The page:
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  man pages->Tru64 Unix man pages -> BIO_should_read (3)              



NAME    [Toc]    [Back]

       BIO_should_retry,    BIO_should_read,    BIO_should_write,
       BIO_should_io_special, BIO_retry_type,  BIO_get_retry_BIO,
       BIO_get_retry_reason - BIO retry functions

SYNOPSIS    [Toc]    [Back]

       #include <openssl/bio.h>

       #define      BIO_should_read(a)         ((a)->flags      &
       BIO_FLAGS_READ)                                    #define
       BIO_should_write(a)        ((a)->flags  & BIO_FLAGS_WRITE)
       #define      BIO_should_io_special(a)   ((a)->flags      &
       BIO_FLAGS_IO_SPECIAL)                              #define
       BIO_retry_type(a)          ((a)->flags  &   BIO_FLAGS_RWS)
       #define       BIO_should_retry(a)      ((a)->flags       &

       #define         BIO_FLAGS_READ        0x01         #define
       BIO_FLAGS_WRITE  0x02  #define  BIO_FLAGS_IO_SPECIAL  0x04
       #define                                      BIO_FLAGS_RWS
       #define BIO_FLAGS_SHOULD_RETRY 0x08

       BIO * BIO_get_retry_BIO(
               BIO *bio,
               int *reason ); int BIO_get_retry_reason(
               BIO *bio );

DESCRIPTION    [Toc]    [Back]

       These functions determine why a BIO is not able to read or
       write  data.  They will typically be called after a failed
       BIO_read() or BIO_write() call.

       The BIO_should_retry() function is true if the  call  that
       produced  this condition should then be retried at a later

       If BIO_should_retry() is false then the cause is an  error

       The BIO_should_read() function is true if the cause of the
       condition is that a BIO needs to read data.

       The BIO_should_write() function is true if  the  cause  of
       the condition is that a BIO needs to read data.

       The  BIO_should_io_special() function is true if some special
 condition, other than  reading  or  writing,  is  the
       cause of the condition.

       The  BIO_get_retry_reason() function returns a mask of the
       cause of  a  retry  condition  consisting  of  the  values
       Current BIO types will only set one of these.

       The BIO_get_retry_BIO() function  determines  the  precise
       reason  for the special condition. It returns the BIO that
       caused this condition and if reason is not  NULL  it  contains
 the reason code.  The meaning of the reason code and
       the action that should be taken depends on the type of BIO
       that resulted in this condition.

       The BIO_get_retry_reason() function returns the reason for
       a special condition if passed the relevant BIO, for  example
 as returned by BIO_get_retry_BIO().

NOTES    [Toc]    [Back]

       If BIO_should_retry() returns false then the precise error
       condition depends on the BIO type that caused it  and  the
       return  code  of the BIO operation. For example, if a call
       to  BIO_read()   on   a   socket   BIO   returns   0   and
       BIO_should_retry()  is  false  then the cause will be that
       the connection closed. A similar condition on a  file  BIO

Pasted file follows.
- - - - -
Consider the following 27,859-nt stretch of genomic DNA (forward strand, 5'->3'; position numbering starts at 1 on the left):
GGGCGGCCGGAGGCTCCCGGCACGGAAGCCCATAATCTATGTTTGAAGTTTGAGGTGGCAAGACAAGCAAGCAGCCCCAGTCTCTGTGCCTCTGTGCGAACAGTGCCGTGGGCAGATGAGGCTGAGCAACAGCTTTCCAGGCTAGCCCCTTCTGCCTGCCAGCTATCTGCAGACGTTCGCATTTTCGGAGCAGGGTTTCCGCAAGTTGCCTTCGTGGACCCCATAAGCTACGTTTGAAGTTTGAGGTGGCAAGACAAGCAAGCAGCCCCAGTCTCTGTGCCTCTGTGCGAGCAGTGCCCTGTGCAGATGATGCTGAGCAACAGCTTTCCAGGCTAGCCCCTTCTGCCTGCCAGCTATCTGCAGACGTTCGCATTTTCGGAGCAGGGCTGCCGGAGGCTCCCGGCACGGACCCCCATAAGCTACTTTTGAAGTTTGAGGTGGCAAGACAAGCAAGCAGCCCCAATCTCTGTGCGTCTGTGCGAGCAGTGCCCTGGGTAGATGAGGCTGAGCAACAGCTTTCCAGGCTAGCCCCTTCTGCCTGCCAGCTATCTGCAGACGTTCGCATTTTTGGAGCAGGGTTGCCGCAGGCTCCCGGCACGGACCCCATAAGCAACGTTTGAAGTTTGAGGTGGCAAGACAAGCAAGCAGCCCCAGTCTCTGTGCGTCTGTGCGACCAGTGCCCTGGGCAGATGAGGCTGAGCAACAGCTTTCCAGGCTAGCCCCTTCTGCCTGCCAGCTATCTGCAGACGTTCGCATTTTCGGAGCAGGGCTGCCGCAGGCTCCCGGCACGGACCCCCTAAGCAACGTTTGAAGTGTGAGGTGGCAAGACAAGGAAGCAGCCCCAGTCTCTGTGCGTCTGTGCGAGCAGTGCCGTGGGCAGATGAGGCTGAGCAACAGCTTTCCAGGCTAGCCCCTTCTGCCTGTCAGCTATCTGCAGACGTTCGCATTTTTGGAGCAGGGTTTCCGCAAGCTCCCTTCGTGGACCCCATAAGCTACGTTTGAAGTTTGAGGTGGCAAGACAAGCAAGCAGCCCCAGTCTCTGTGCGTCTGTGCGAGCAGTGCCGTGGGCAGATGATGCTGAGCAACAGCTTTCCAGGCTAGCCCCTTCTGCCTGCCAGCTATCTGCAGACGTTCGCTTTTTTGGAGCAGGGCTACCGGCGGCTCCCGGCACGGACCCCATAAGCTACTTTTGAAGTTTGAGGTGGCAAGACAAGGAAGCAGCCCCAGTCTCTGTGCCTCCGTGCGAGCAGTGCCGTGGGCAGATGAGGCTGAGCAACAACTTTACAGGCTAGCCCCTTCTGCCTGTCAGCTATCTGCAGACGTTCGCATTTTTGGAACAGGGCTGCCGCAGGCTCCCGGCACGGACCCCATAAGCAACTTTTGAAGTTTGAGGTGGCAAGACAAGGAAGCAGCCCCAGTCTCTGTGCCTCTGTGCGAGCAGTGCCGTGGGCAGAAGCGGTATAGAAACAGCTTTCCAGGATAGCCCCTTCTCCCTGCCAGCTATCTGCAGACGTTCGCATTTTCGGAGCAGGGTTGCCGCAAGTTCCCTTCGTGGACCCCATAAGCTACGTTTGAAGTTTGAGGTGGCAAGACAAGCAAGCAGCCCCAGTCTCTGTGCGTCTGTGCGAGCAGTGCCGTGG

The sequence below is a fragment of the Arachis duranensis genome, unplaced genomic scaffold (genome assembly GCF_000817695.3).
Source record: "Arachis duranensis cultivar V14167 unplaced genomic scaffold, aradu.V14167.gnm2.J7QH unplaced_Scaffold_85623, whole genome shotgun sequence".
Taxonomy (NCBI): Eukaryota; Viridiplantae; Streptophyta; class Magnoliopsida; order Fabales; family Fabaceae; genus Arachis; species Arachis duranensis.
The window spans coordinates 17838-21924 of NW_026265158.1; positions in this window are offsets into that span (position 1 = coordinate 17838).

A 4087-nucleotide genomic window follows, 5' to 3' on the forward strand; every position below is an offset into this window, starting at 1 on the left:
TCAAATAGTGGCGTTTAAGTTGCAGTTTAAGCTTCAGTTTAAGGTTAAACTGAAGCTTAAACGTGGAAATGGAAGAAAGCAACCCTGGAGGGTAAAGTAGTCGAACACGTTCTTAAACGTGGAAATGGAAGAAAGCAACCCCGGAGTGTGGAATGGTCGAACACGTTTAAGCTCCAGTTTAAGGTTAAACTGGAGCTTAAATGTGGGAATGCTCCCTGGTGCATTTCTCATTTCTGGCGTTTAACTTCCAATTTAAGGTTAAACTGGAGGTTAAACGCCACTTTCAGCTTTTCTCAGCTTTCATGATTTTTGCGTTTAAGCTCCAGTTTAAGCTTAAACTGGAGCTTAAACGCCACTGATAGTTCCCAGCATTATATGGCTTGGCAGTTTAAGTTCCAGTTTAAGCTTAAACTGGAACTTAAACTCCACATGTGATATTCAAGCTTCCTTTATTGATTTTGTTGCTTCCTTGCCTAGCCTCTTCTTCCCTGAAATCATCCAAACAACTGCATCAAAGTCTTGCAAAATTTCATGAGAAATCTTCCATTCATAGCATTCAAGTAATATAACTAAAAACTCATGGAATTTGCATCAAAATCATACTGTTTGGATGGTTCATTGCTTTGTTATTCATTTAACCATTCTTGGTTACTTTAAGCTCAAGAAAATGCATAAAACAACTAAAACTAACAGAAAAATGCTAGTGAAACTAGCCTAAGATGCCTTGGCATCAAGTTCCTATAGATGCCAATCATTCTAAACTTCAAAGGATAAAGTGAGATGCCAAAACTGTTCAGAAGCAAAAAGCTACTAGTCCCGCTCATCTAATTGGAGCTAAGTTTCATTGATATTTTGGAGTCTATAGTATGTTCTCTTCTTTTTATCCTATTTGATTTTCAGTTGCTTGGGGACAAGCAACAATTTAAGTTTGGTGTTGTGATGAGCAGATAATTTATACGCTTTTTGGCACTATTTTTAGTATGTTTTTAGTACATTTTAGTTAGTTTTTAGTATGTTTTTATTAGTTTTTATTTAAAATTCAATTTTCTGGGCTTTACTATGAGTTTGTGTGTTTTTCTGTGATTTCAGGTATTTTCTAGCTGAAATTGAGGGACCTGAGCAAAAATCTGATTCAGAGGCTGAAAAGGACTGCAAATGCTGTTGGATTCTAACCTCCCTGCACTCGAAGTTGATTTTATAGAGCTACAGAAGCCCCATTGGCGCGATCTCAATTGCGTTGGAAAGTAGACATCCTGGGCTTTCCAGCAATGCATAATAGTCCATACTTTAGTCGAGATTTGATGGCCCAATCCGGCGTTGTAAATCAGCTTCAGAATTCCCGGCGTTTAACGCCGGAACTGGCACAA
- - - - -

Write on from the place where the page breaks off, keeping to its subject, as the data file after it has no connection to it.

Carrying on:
will  mean  that  it  has  reached EOF. Some BIO types may
       place additional information on the error queue. For  more
       details see the individual BIO type manual pages.

       If  the  underlying  I/O  structure  is in a blocking mode
       almost all current BIO types will  not  request  a  retry,
       because the underlying I/O calls will not. If the application
 knows that the BIO type will  never  signal  a  retry
       then  it  need  not call BIO_should_retry() after a failed
       BIO I/O call. This is typically done with file BIOs.

       SSL BIOs are the only current exception to this rule. They
       can  request  a retry even if the underlying I/O structure
       is blocking, if  a  handshake  occurs  during  a  call  to
       BIO_read(). An application can retry the failed call immediately
   or   avoid    this    situation    by    setting
       SSL_MODE_AUTO_RETRY on the underlying SSL structure.

       While  an  application can retry a failed nonblocking call
       immediately, this is likely to be very inefficient because
       the  call will fail repeatedly until data can be processed
       or is available. An application will normally  wait  until
       the  necessary  condition  is  satisfied. How this is done
       depends on the underlying I/O structure.

       For example, if the  cause  is  ultimately  a  socket  and
       BIO_should_read()  is  true then a call to select() may be
       made to wait until data is available and  then  retry  the
       BIO  operation.  By combining the retry conditions of several
 non blocking BIOs in a single  select()  call  it  is
       possible  to  service  several  BIOs  in  a single thread,
       though the performance may be poor if SSL BIOs are present
       because long delays can occur during the initial handshake

       It is possible for a BIO  to  block  indefinitely  if  the
       underlying  I/O  structure  cannot  process  or return any
       data. This depends on the behavior of  the  platforms  I/O
       functions. This is often not desirable. One solution is to
       use nonblocking I/O and use a timeout on the select()  (or
       equivalent) call.

RESTRICTIONS    [Toc]    [Back]

       The  OpenSSL  ASN1  functions  cannot gracefully deal with
       nonblocking I/O.  They cannot retry after a  partial  read
       or  write.  This  is usually worked around by only passing
       the relevant data to ASN1 functions when the entire structure
 can be read or written.

SEE ALSO    [Toc]    [Back]


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